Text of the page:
Tuvalu's gross domestic product of around A$20 million a year is the smallest of any independent state. Government is the biggest employer by far with 1,100 Tuvaluans or over 10 percent of the population working for the government. Imports cost about A$19 million while exports are limited to small quantities of fish and copra. Despite this, Tuvalu has no foreign debts and is financially sound due to fiscal prudence, aid, remittances, and a series of unique monetary arrangements.
The Tuvalu Trust Fund was created in 1987 with grants of A$27.1 million from the governments of Australia, New Zealand, the United Kingdom, and Tuvalu itself. By June 2007 the fund had earned A$65.7 million and was providing Tuvalu with a regular income.
Tuvalu also receives development aid from Taiwan, Japan, and the European Union, plus another A$2 million from Australia for education and overseas scholarships, but not much of this money reaches the outer islands. Taiwan sharply increased its aid to Tuvalu in late 1998, after Tonga switched recognition to Beijing. Consequently, Taiwan established the first ever permanent diplomatic mission on Funafuti.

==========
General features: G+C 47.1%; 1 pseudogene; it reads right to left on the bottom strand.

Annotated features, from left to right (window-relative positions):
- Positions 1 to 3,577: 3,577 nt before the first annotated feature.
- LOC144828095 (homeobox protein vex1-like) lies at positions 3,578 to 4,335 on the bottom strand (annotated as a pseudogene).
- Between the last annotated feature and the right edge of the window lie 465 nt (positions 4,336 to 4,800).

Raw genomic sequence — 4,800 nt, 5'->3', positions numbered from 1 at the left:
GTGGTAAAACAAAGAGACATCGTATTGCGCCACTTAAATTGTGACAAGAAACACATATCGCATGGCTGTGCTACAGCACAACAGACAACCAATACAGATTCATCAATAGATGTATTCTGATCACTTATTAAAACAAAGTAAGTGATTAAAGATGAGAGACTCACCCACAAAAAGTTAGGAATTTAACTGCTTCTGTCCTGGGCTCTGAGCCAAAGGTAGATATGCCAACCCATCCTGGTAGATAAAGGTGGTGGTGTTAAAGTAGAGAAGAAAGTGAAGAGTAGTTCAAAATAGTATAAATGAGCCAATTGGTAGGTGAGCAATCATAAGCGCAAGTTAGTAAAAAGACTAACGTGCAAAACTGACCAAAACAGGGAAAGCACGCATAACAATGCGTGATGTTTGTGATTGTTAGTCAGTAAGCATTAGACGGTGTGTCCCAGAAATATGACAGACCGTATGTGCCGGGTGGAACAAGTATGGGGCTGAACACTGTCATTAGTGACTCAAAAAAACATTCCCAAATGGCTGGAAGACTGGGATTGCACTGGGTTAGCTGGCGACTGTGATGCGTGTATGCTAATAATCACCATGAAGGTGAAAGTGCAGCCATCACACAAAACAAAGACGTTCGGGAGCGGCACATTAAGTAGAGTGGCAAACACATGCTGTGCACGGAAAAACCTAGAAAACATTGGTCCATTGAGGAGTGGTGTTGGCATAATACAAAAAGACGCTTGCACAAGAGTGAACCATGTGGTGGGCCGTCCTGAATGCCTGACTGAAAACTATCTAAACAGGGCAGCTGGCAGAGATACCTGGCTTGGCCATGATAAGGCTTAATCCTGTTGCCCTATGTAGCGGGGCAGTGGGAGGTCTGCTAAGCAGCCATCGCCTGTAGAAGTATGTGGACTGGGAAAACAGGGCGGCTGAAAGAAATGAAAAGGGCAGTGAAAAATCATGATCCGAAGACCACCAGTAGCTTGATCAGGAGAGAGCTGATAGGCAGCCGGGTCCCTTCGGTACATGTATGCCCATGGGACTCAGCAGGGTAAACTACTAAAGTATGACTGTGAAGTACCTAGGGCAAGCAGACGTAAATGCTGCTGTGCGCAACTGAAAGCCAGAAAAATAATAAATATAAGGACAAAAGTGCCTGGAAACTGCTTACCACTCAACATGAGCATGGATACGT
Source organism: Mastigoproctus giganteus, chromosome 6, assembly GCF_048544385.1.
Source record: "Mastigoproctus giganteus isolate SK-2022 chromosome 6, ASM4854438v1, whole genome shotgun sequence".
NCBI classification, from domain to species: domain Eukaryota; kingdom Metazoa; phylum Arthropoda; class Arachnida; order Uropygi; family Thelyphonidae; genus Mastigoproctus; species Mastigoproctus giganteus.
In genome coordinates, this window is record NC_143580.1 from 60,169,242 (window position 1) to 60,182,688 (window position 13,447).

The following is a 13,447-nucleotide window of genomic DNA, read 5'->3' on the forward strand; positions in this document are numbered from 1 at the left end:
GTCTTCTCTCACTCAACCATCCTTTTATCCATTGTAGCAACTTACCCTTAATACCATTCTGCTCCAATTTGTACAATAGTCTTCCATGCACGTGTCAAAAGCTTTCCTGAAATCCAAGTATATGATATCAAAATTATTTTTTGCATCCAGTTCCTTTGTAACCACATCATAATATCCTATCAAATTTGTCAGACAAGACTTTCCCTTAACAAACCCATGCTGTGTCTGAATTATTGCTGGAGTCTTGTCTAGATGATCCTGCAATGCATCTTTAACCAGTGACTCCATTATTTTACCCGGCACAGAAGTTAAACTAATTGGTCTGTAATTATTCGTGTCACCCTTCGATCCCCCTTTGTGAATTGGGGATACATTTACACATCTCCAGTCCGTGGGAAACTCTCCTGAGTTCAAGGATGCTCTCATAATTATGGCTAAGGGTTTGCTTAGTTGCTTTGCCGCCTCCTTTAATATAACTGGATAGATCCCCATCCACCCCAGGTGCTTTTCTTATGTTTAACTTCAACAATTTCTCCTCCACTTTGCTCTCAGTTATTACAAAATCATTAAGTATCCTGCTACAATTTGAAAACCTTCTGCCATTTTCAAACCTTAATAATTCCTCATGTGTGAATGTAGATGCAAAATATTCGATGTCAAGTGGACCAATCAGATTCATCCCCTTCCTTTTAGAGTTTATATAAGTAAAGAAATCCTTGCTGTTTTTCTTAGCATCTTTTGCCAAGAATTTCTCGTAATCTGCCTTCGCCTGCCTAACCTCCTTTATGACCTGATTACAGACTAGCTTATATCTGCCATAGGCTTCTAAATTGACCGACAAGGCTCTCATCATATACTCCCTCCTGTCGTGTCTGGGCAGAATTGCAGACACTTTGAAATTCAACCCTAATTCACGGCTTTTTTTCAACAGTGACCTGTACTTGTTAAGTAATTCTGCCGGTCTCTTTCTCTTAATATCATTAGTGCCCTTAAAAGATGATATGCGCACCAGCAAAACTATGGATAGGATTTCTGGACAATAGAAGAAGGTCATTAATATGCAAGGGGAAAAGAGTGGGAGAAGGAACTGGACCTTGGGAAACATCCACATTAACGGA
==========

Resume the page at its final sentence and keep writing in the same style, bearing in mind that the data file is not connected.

In 2006 the Tuvalu delegate to a meeting of the International Whaling Commission voted in favor of a resumption of commercial whaling worldwide. This was done to curry favor with Japan which hunts whales in Antarctica, a sad example of a small country selling their vote in an unworthy cause.
Asian and European tuna-fishing boats pay US$9,000 apiece in licensing fees to exploit Tuvalu's exclusive economic zone but revenue from this source has been declining. The sale of postage stamps to collectors provides further government revenue, and remittances from Tuvaluans overseas, such as the 400 young men working as crew on mainly German ships, brings in millions of dollars a year. There's also a Tuvalu Ship Registry which allows foreign ships to sail under the Tuvalu flag for an annual fee.
Tourism has long been hampered by stiff airfares, which effectively eliminate all but the most determined travelers. Of the few thousand overseas visitors to Tuvalu per year, only about 10 percent declare their purpose as tourism, and not more than a handful of those got beyond Funafuti. Half the arrivals are on people on business and most of the rest are visiting friends and relatives.
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